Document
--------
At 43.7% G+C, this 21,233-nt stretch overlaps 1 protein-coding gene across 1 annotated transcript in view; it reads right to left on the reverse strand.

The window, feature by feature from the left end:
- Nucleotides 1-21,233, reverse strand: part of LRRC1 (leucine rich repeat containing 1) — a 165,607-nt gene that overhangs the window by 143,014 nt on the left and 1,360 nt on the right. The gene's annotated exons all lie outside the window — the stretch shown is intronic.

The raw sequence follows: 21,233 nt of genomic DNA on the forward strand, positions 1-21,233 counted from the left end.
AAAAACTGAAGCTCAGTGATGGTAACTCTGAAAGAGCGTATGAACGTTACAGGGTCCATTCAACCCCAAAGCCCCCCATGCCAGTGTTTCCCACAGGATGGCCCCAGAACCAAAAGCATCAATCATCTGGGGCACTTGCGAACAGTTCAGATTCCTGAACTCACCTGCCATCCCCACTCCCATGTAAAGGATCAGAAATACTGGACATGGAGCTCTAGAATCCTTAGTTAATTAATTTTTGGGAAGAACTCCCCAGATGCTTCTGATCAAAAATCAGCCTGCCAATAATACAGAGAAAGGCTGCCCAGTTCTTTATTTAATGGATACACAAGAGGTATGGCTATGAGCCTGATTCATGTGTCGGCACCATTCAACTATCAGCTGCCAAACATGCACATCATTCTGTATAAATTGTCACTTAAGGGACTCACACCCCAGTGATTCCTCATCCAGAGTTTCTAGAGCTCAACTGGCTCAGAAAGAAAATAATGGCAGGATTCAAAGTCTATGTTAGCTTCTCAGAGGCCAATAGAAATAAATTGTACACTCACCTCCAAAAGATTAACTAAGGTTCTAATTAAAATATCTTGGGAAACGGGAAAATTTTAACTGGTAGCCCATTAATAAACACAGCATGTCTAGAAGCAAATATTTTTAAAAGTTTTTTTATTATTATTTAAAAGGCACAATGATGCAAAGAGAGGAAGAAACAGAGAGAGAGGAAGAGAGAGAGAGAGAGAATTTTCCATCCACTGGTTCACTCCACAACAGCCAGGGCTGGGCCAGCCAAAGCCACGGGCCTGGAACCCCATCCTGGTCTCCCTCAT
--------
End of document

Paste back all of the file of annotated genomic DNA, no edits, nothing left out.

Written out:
At 43.7% G+C, this 21,233-nt stretch overlaps 1 protein-coding gene across 1 annotated transcript in view; it reads right to left on the reverse strand.

The window, feature by feature from the left end:
- Nucleotides 1-21,233, reverse strand: part of LRRC1 (leucine rich repeat containing 1) — a 165,607-nt gene that overhangs the window by 143,014 nt on the left and 1,360 nt on the right. The gene's annotated exons all lie outside the window — the stretch shown is intronic.

The raw sequence follows: 21,233 nt of genomic DNA on the forward strand, positions 1-21,233 counted from the left end.
AAAAACTGAAGCTCAGTGATGGTAACTCTGAAAGAGCGTATGAACGTTACAGGGTCCATTCAACCCCAAAGCCCCCCATGCCAGTGTTTCCCACAGGATGGCCCCAGAACCAAAAGCATCAATCATCTGGGGCACTTGCGAACAGTTCAGATTCCTGAACTCACCTGCCATCCCCACTCCCATGTAAAGGATCAGAAATACTGGACATGGAGCTCTAGAATCCTTAGTTAATTAATTTTTGGGAAGAACTCCCCAGATGCTTCTGATCAAAAATCAGCCTGCCAATAATACAGAGAAAGGCTGCCCAGTTCTTTATTTAATGGATACACAAGAGGTATGGCTATGAGCCTGATTCATGTGTCGGCACCATTCAACTATCAGCTGCCAAACATGCACATCATTCTGTATAAATTGTCACTTAAGGGACTCACACCCCAGTGATTCCTCATCCAGAGTTTCTAGAGCTCAACTGGCTCAGAAAGAAAATAATGGCAGGATTCAAAGTCTATGTTAGCTTCTCAGAGGCCAATAGAAATAAATTGTACACTCACCTCCAAAAGATTAACTAAGGTTCTAATTAAAATATCTTGGGAAACGGGAAAATTTTAACTGGTAGCCCATTAATAAACACAGCATGTCTAGAAGCAAATATTTTTAAAAGTTTTTTTATTATTATTTAAAAGGCACAATGATGCAAAGAGAGGAAGAAACAGAGAGAGAGGAAGAGAGAGAGAGAGAGAATTTTCCATCCACTGGTTCACTCCACAACAGCCAGGGCTGGGCCAGCCAAAGCCACGGGCCTGGAACCCCATCCTGGTCTCCCTCAT